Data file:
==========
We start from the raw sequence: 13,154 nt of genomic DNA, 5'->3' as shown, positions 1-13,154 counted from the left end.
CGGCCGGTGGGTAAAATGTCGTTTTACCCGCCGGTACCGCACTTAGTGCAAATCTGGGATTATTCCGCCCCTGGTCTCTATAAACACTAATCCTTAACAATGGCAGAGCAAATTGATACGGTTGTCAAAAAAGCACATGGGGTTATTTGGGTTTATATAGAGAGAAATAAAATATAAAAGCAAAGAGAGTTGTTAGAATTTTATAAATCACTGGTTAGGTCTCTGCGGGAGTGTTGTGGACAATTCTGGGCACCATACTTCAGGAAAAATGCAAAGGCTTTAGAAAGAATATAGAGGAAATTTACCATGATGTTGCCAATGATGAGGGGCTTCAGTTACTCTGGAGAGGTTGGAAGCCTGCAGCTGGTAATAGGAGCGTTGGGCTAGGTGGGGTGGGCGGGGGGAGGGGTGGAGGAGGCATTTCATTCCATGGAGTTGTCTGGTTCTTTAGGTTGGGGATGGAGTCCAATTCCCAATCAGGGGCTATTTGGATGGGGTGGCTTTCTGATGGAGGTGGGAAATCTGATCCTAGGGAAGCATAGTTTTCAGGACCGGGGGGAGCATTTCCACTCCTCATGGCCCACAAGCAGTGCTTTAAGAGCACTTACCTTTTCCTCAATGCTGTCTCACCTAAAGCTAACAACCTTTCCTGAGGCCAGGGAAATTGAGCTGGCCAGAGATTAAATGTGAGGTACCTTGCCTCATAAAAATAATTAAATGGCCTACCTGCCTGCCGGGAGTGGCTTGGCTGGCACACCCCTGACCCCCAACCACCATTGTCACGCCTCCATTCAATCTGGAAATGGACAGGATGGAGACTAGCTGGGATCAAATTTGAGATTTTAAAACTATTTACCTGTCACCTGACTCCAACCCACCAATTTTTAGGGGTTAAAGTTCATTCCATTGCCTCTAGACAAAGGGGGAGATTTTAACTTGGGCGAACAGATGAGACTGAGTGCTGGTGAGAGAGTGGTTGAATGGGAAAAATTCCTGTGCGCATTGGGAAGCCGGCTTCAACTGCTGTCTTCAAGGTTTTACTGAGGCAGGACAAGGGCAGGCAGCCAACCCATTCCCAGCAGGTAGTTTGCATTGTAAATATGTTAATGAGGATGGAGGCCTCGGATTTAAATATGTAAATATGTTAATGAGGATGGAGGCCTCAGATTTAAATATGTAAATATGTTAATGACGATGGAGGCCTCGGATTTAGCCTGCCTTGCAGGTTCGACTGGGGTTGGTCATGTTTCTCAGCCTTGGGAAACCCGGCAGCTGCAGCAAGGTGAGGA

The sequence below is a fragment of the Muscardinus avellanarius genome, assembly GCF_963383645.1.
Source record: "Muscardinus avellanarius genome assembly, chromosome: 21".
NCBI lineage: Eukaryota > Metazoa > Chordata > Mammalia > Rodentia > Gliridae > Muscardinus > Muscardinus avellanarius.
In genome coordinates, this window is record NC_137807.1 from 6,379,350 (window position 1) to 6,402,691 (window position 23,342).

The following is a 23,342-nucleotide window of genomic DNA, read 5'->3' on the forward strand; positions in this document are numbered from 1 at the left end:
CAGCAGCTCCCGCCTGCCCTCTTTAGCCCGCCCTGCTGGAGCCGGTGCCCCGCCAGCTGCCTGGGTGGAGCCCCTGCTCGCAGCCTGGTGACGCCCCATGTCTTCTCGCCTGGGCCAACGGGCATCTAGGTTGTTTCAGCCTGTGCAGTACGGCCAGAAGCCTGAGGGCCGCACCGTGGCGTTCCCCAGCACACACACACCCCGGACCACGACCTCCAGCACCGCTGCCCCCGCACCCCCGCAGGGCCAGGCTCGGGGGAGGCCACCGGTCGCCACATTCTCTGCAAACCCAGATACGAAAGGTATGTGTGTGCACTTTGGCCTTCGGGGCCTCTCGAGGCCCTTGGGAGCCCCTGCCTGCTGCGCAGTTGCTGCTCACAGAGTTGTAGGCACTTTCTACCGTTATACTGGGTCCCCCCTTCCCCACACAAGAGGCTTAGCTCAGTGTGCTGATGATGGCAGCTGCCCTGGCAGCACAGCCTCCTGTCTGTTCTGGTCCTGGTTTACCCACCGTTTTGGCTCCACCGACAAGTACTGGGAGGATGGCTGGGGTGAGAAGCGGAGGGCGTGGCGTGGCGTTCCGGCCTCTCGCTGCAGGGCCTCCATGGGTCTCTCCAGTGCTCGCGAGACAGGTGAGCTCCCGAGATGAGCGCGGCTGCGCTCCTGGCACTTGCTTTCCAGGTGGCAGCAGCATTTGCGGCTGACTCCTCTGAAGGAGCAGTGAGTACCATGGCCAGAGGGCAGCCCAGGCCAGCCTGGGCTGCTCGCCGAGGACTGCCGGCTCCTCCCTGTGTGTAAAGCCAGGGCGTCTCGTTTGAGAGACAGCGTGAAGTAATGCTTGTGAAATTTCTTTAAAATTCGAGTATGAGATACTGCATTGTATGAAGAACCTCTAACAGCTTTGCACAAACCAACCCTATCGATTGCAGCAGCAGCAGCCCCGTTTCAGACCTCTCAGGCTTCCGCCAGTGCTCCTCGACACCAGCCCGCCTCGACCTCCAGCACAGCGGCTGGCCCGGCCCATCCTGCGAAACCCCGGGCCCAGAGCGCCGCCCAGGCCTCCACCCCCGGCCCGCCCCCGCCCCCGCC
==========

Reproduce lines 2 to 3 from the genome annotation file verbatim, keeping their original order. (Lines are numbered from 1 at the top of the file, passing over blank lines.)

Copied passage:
CGGCCGGTGGGTAAAATGTCGTTTTACCCGCCGGTACCGCACTTAGTGCAAATCTGGGATTATTCCGCCCCTGGTCTCTATAAACACTAATCCTTAACAATGGCAGAGCAAATTGATACGGTTGTCAAAAAAGCACATGGGGTTATTTGGGTTTATATAGAGAGAAATAAAATATAAAAGCAAAGAGAGTTGTTAGAATTTTATAAATCACTGGTTAGGTCTCTGCGGGAGTGTTGTGGACAATTCTGGGCACCATACTTCAGGAAAAATGCAAAGGCTTTAGAAAGAATATAGAGGAAATTTACCATGATGTTGCCAATGATGAGGGGCTTCAGTTACTCTGGAGAGGTTGGAAGCCTGCAGCTGGTAATAGGAGCGTTGGGCTAGGTGGGGTGGGCGGGGGGAGGGGTGGAGGAGGCATTTCATTCCATGGAGTTGTCTGGTTCTTTAGGTTGGGGATGGAGTCCAATTCCCAATCAGGGGCTATTTGGATGGGGTGGCTTTCTGATGGAGGTGGGAAATCTGATCCTAGGGAAGCATAGTTTTCAGGACCGGGGGGAGCATTTCCACTCCTCATGGCCCACAAGCAGTGCTTTAAGAGCACTTACCTTTTCCTCAATGCTGTCTCACCTAAAGCTAACAACCTTTCCTGAGGCCAGGGAAATTGAGCTGGCCAGAGATTAAATGTGAGGTACCTTGCCTCATAAAAATAATTAAATGGCCTACCTGCCTGCCGGGAGTGGCTTGGCTGGCACACCCCTGACCCCCAACCACCATTGTCACGCCTCCATTCAATCTGGAAATGGACAGGATGGAGACTAGCTGGGATCAAATTTGAGATTTTAAAACTATTTACCTGTCACCTGACTCCAACCCACCAATTTTTAGGGGTTAAAGTTCATTCCATTGCCTCTAGACAAAGGGGGAGATTTTAACTTGGGCGAACAGATGAGACTGAGTGCTGGTGAGAGAGTGGTTGAATGGGAAAAATTCCTGTGCGCATTGGGAAGCCGGCTTCAACTGCTGTCTTCAAGGTTTTACTGAGGCAGGACAAGGGCAGGCAGCCAACCCATTCCCAGCAGGTAGTTTGCATTGTAAATATGTTAATGAGGATGGAGGCCTCGGATTTAAATATGTAAATATGTTAATGAGGATGGAGGCCTCAGATTTAAATATGTAAATATGTTAATGACGATGGAGGCCTCGGATTTAGCCTGCCTTGCAGGTTCGACTGGGGTTGGTCATGTTTCTCAGCCTTGGGAAACCCGGCAGCTGCAGCAAGGTGAGGA

The sequence below is a fragment of the Muscardinus avellanarius genome, assembly GCF_963383645.1.